MicroRNAs (miRNAs) are ~22 nt noncoding RNAs that can suppress the expression of protein-coding genes by targeting cognate messenger RNAs for translational repression or, less frequently, degradation 
. In the human genome, miRNAs comprise 1-5% of all genes making them the most abundant class of regulators. The high sequence conservation of many miRNAs among distantly related organisms suggests strong evolutionary pressure and participation in essential processes 
. Indeed, miRNAs have regulatory roles in development, differentiation, organogenesis, stem cell and germline proliferation, growth control and apoptosis. Moreover, deregulation of miRNA expression may contribute to human diseases; in particular, miRNAs are often aberrantly expressed or mutated in cancer 
. Thus, miRNAs represent important targets for potential therapeutic and diagnostic agents 
While miRNAs are known to regulate cell growth, apoptosis, differentiation and morphological development, neither their expression nor roles have been characterized in skin diseases. Psoriasis is the most prevalent chronic inflammatory skin disease in adults affecting 1-3% of the population worldwide with a substantial negative impact on the patients' quality of life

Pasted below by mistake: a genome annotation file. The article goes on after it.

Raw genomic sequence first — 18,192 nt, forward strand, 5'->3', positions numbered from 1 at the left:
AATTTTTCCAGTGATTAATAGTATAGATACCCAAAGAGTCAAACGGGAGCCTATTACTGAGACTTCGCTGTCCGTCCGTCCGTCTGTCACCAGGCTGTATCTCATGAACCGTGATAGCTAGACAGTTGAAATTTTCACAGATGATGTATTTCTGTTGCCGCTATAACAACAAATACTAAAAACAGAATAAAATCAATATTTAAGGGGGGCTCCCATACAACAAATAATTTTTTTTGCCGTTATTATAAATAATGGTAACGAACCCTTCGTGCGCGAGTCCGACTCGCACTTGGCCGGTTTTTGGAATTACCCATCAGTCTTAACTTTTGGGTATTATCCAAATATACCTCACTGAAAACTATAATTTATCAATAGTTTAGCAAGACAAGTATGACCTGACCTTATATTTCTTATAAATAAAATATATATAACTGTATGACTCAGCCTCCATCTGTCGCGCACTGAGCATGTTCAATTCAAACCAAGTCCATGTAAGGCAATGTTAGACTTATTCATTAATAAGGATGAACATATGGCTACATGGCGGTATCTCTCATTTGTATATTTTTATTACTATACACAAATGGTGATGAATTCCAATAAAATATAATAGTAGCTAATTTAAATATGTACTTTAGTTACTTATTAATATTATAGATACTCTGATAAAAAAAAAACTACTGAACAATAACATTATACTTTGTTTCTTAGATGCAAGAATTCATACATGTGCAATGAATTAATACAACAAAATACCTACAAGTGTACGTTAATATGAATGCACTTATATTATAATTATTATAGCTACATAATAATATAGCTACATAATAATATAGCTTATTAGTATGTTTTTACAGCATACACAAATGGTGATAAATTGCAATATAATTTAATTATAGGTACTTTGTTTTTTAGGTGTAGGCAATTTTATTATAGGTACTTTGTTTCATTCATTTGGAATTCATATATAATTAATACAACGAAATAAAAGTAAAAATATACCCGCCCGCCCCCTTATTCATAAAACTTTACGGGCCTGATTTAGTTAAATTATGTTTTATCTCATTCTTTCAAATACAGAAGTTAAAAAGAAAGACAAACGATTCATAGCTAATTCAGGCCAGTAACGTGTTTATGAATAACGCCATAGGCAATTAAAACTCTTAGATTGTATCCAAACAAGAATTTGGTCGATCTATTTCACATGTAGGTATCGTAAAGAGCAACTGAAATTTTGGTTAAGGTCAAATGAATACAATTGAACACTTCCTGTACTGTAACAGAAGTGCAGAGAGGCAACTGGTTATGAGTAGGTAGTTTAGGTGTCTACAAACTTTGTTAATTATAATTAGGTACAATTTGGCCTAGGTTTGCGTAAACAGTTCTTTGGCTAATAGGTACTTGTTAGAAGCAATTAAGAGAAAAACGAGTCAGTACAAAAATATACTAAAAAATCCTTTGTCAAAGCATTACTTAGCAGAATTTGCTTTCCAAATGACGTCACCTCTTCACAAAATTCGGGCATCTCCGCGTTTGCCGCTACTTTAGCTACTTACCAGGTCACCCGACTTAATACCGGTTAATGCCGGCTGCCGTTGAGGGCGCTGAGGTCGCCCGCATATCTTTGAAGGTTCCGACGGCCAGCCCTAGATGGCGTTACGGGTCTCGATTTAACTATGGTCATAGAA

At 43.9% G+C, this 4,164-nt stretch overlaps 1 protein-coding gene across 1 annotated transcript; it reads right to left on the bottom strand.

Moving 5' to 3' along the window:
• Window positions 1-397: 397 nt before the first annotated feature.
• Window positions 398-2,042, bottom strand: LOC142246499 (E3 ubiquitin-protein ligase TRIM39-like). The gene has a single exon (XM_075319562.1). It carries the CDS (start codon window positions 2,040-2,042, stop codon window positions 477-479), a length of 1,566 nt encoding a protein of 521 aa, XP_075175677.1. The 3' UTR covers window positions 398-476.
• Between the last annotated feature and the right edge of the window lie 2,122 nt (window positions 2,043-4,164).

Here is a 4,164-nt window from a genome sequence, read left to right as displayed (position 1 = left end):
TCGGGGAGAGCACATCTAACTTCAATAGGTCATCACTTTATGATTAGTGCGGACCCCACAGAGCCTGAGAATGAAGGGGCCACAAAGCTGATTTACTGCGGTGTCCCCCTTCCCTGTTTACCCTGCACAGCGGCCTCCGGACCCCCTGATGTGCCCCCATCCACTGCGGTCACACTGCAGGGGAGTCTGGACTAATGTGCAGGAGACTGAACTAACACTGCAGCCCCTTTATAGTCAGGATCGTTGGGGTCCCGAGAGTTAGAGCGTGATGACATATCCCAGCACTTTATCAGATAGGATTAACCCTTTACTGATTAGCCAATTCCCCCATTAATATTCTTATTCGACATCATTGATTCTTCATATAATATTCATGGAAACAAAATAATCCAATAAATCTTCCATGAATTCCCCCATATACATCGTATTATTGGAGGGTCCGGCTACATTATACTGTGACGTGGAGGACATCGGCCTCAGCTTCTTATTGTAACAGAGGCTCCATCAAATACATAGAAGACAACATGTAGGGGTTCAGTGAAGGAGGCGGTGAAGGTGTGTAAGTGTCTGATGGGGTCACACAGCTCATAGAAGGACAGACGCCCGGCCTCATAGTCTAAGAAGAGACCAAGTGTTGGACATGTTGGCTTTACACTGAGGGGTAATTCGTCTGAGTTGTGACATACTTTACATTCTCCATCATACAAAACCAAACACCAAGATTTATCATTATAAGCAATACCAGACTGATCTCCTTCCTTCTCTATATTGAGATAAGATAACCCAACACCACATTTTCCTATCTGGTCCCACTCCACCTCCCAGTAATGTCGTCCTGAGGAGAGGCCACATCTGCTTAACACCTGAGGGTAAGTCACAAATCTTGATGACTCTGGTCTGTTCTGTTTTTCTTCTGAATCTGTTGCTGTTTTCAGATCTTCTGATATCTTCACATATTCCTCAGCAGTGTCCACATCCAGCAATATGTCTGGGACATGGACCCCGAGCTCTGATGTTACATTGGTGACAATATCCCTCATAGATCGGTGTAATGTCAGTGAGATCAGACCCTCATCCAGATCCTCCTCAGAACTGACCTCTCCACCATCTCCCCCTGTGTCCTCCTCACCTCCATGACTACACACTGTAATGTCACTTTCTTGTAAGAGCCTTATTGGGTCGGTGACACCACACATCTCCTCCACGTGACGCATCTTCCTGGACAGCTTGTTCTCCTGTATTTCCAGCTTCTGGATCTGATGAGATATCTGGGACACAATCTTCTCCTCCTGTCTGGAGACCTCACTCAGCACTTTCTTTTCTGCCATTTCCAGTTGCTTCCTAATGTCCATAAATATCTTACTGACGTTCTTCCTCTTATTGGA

. A complex interplay of genetic and environmental factors together with immunoregulatory abnormalities is thought to play a critical role in the pathogenesis of this disease. Keratinocytes and infiltrating immune cells play a cooperative role in the formation of psoriasis lesions; however, the exact molecular mechanisms regulating the complex interactions among resident skin cells and infiltrating immune cells are still not completely understood. Investigations analyzing the molecular background of psoriasis have identified hundreds of disease-associated genes and proteins with aberrant expression 
, however, our understanding about the regulatory networks underlying the altered expression of these genes is far from being complete.
Here, we demonstrate that psoriasis is characterized by a specific miRNA expression profile that differs from that of healthy skin or another chronic inflammatory disease, atopic eczema. Among the miRNAs overexpressed in psoriasis, we identified a keratinocyte-specific miRNA (miR-203) and a leukocyte-derived miRNA (miR-146a). The up-regulation of miR-203 in psoriatic plaques was concurrent with the down-regulation of an evolutionary conserved target of miR-203, suppressor of cytokine signaling 3 (SOCS-3), which is involved in inflammatory responses and keratinocyte functions. These results suggest that miRNAs contribute to psoriasis pathogenesis by modulating protein expression and cellular functions in both keratinocytes and infiltrating immune cells. Thus, our findings reveal a new layer of regulatory mechanisms in the pathogenesis of chronic inflammatory skin diseases.